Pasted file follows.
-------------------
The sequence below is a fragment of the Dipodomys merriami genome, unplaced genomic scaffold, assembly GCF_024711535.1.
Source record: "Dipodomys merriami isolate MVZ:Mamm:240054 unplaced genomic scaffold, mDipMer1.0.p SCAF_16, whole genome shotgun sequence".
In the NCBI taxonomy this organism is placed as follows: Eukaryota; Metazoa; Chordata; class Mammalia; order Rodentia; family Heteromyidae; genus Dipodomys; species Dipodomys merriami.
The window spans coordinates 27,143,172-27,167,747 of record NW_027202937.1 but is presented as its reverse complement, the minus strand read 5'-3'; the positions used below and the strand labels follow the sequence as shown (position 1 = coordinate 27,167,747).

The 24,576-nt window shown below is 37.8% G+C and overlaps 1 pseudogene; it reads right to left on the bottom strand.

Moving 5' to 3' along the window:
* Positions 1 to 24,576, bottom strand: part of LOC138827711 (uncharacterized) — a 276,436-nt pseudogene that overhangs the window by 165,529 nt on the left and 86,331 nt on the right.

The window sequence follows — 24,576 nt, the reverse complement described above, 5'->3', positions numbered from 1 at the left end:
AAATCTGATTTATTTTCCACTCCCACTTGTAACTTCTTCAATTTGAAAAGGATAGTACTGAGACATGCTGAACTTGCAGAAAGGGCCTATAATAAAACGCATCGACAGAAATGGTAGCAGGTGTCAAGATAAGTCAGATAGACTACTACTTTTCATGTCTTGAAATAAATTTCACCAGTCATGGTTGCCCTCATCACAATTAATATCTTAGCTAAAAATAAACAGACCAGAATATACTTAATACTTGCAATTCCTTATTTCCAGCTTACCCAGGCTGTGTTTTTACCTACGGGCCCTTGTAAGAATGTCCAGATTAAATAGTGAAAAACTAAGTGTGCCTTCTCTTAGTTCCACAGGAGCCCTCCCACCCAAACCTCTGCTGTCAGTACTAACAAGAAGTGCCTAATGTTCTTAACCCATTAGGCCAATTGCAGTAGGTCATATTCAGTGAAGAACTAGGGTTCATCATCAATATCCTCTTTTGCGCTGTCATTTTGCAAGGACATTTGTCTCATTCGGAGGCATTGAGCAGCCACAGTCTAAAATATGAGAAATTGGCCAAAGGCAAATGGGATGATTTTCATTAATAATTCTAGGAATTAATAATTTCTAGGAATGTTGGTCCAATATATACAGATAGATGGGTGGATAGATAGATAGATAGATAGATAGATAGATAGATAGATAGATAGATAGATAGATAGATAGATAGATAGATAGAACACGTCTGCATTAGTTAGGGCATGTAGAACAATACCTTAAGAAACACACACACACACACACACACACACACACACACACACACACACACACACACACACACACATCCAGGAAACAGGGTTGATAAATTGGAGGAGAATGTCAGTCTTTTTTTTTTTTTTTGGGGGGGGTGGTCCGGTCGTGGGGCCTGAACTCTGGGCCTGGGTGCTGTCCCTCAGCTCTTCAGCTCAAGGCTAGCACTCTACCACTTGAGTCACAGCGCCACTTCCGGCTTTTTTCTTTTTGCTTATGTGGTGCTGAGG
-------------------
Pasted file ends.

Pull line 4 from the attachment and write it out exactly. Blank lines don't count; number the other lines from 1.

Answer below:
The window spans coordinates 27,143,172-27,167,747 of record NW_027202937.1 but is presented as its reverse complement, the minus strand read 5'-3'; the positions used below and the strand labels follow the sequence as shown (position 1 = coordinate 27,167,747).